Friday, January 23, 2009


Calvin to his Daddy in the car: There are three stages to life, Daddy. The first stage is when you are kid and you do what your parents tell you to do. The second stage is when you are an adult and you have to do the things adults have to do. The third stage is when you get thrusters on your feet and can fly.

I want to remember these images. You, flying down a hill at Gram's on a makeshift sled, laughing, arms up in the air, fearless. You, thrilled to stand up after following my instructions and seeing your first snow angel, wings spreading far. You, trudging back up the hill carrying that heavy piece of black plastic behind you, ready to go flying again. You, stopping halfway up when a patch of unsullied snow caught your eye. You, flopping down on your back on that clean, white canvas, spreading arms and legs and standing again to enjoy your creation. You, doing the same thing over and over again until Gram's yard had a half-dozen angels and even more sled tracks. You, hat tilted back so your ears won't be covered, rosy cheeked and smiling as the sun turns the white yard to diamonds. You, shining brighter than it all, so full of life and joy and adventure. You, ready to fly.

I want to remember, because I so rarely see this anymore. So often you are angry or frustrated or sad or serious beyond your four and a half years. So often we spend all of our days yelling and fighting and crying instead of laughing. I don't know what we have done wrong, your daddy and I, that we don't know how to teach you well without bringing out such anger and defensiveness. But I do know that the boy I see most days is not really you. The boy of clinched fists and wrinkled brow, angry words and violent temper. That is not really you.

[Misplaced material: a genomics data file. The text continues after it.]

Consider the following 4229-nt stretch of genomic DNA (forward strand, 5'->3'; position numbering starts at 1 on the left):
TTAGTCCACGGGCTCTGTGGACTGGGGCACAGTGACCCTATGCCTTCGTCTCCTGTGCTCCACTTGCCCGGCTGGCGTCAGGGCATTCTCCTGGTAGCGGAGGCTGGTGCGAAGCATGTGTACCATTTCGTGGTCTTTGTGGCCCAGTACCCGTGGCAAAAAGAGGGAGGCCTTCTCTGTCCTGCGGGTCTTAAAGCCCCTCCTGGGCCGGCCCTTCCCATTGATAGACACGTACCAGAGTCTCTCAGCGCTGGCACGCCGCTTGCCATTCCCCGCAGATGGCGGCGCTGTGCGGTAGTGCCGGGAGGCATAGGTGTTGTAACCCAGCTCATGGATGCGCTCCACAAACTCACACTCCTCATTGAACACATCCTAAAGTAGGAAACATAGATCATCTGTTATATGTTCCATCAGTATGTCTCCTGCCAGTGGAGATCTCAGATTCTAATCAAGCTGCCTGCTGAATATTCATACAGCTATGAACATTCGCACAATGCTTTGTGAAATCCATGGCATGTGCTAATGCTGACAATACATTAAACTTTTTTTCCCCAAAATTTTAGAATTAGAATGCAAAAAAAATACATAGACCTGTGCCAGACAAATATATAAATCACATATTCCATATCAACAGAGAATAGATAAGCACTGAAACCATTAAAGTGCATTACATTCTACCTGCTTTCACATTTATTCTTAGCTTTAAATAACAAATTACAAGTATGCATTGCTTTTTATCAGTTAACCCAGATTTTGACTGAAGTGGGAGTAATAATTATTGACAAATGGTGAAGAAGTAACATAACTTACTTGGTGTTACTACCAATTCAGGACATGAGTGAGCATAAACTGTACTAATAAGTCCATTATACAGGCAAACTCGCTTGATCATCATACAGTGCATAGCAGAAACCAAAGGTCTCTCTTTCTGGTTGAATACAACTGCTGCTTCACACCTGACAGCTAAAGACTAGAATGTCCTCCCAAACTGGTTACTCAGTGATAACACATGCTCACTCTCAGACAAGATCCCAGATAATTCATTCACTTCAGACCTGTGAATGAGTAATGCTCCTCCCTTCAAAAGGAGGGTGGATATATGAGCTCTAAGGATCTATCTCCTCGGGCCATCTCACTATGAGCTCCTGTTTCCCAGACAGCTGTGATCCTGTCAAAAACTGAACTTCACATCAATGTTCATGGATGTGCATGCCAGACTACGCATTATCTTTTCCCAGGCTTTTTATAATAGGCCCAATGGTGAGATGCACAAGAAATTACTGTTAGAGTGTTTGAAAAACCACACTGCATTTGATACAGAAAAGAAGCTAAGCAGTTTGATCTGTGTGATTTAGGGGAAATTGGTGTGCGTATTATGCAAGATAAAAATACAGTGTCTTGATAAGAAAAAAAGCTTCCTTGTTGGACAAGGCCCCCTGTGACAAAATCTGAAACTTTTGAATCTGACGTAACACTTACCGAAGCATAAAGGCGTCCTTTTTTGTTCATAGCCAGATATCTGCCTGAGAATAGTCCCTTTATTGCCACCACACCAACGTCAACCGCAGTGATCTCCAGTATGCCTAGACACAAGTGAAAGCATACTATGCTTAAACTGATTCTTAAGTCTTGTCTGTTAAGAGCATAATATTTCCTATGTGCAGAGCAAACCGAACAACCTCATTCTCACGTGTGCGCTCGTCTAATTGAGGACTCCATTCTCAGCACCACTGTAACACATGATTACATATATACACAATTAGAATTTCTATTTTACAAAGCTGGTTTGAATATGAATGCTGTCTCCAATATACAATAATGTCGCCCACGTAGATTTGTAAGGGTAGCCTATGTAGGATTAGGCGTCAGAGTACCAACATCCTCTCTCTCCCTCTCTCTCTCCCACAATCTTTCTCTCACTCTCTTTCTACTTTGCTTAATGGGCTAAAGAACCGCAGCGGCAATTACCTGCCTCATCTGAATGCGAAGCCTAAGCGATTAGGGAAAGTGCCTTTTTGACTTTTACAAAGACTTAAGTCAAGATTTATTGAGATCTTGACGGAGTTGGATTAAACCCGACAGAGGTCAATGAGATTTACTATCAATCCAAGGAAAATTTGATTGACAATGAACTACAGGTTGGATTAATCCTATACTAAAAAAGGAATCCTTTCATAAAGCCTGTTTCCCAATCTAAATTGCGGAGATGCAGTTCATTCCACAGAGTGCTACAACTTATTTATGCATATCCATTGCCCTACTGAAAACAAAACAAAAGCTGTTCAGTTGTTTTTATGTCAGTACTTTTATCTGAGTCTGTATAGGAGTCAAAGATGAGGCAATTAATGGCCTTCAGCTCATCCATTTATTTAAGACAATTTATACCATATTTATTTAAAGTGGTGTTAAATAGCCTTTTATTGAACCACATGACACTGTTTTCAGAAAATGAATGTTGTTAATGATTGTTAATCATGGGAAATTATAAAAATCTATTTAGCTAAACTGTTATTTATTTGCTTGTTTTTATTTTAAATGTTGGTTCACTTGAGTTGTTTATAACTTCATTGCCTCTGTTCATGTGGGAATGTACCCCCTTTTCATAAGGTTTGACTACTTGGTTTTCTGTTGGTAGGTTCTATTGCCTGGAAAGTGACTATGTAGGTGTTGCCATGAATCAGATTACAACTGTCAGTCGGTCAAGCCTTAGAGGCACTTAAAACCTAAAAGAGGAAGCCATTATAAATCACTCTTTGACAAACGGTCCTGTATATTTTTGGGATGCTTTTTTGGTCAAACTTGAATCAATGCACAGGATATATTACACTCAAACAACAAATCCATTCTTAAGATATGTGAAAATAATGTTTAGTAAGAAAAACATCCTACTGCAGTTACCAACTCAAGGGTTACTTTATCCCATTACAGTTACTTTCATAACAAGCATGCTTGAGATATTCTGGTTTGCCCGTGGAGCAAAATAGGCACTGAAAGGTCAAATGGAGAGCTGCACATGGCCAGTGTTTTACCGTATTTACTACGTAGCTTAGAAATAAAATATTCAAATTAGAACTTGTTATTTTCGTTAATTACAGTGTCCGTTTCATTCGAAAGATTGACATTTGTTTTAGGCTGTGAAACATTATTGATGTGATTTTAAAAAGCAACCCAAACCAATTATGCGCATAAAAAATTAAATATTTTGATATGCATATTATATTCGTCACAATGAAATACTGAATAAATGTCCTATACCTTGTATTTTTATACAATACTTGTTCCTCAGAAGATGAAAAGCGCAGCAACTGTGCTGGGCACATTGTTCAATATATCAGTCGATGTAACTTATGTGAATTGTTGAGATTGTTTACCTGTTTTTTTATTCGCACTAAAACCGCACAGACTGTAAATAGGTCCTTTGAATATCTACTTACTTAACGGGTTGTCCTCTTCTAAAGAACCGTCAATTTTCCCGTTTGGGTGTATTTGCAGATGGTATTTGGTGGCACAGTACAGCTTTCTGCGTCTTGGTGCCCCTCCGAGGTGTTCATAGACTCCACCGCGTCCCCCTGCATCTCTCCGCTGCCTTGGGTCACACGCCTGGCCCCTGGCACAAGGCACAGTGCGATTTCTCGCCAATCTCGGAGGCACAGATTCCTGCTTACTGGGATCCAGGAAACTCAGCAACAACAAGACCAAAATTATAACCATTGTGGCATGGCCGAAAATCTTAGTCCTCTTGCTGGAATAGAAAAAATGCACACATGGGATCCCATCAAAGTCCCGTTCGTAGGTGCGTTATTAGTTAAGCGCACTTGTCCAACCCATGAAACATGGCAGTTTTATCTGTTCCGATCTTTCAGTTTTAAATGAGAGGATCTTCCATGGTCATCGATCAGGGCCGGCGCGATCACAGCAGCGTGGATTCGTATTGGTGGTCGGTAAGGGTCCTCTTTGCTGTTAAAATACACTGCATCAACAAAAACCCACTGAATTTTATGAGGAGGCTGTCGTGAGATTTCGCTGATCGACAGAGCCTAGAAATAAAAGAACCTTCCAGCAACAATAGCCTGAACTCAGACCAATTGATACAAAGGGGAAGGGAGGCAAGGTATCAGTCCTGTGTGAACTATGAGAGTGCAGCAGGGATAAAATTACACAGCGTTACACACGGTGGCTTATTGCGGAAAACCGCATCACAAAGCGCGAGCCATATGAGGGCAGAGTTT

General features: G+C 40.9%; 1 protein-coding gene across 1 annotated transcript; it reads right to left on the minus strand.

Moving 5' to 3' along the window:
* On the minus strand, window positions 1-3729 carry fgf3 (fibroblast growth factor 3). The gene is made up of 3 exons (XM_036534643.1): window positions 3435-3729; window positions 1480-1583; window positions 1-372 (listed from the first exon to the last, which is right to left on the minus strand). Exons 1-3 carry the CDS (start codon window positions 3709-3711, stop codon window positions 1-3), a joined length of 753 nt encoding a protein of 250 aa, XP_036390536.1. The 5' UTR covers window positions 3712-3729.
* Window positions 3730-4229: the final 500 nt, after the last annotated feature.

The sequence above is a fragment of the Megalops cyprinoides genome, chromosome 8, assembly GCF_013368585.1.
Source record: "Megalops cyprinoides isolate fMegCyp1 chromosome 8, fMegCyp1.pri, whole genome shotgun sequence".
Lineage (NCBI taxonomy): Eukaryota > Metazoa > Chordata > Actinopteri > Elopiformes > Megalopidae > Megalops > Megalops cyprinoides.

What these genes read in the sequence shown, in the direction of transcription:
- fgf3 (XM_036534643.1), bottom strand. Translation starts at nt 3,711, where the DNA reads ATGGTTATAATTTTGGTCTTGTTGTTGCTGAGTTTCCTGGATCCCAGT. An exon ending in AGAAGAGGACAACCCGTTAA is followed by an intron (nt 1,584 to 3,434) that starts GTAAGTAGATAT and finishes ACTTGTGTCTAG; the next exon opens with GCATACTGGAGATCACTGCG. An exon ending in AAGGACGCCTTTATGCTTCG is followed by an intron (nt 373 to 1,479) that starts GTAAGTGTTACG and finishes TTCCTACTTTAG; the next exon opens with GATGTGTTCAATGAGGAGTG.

You, goofy and smart and sensitive and curious, ready for an adventure, throwing your arms up to the sky. That is how He created you. If only I could help you find that boy. Unclinch your fists and fly.


Heather said...

Oh, this was very touching. I have some similar struggles with my four year old. She is a free bird, but often we spend our days fighting and tangled up in the grumps. I've ended up going to counseling in part because of my struggles with her. I just don't know how to be a good mama to her, the wild loud free spirit that God made her, while still being the quiet peaceful me that God made me. I am not trying to imply that you need counseling or that our issues are totally the same. I just wanted to say that I loved this post, feel it deeply and can relate. Blessings.

Catherine said...

This is beautiful, friend. Even though my oldest is only 2 and a half, I have recently realized that we are heading this way...and I can't believe how quickly the time passes between lullabies and cuddly nursing and fighting and power struggles...and I want to hold it off a bit longer...

wheelsonthebus said...

you've done nothing to create that. from my informal polling, that's what 4.5 looks like.

i can't wait for 5.

Em the luddite said...

I linked you.

God speed the day we all get thrusters on our feet and can fly! Come quickly, Lord Jesus!

TwoSquareMeals said...

Heather, thanks for reading and commenting. I'm definitely considering counseling. He and I are so different that I just don't know how to parent him well. I'm glad you're back to blogging, by the way!

Emily, I can't wait for 5, either. I think that 4.5 is hard with all kids and harder with super sensitive ones like ours.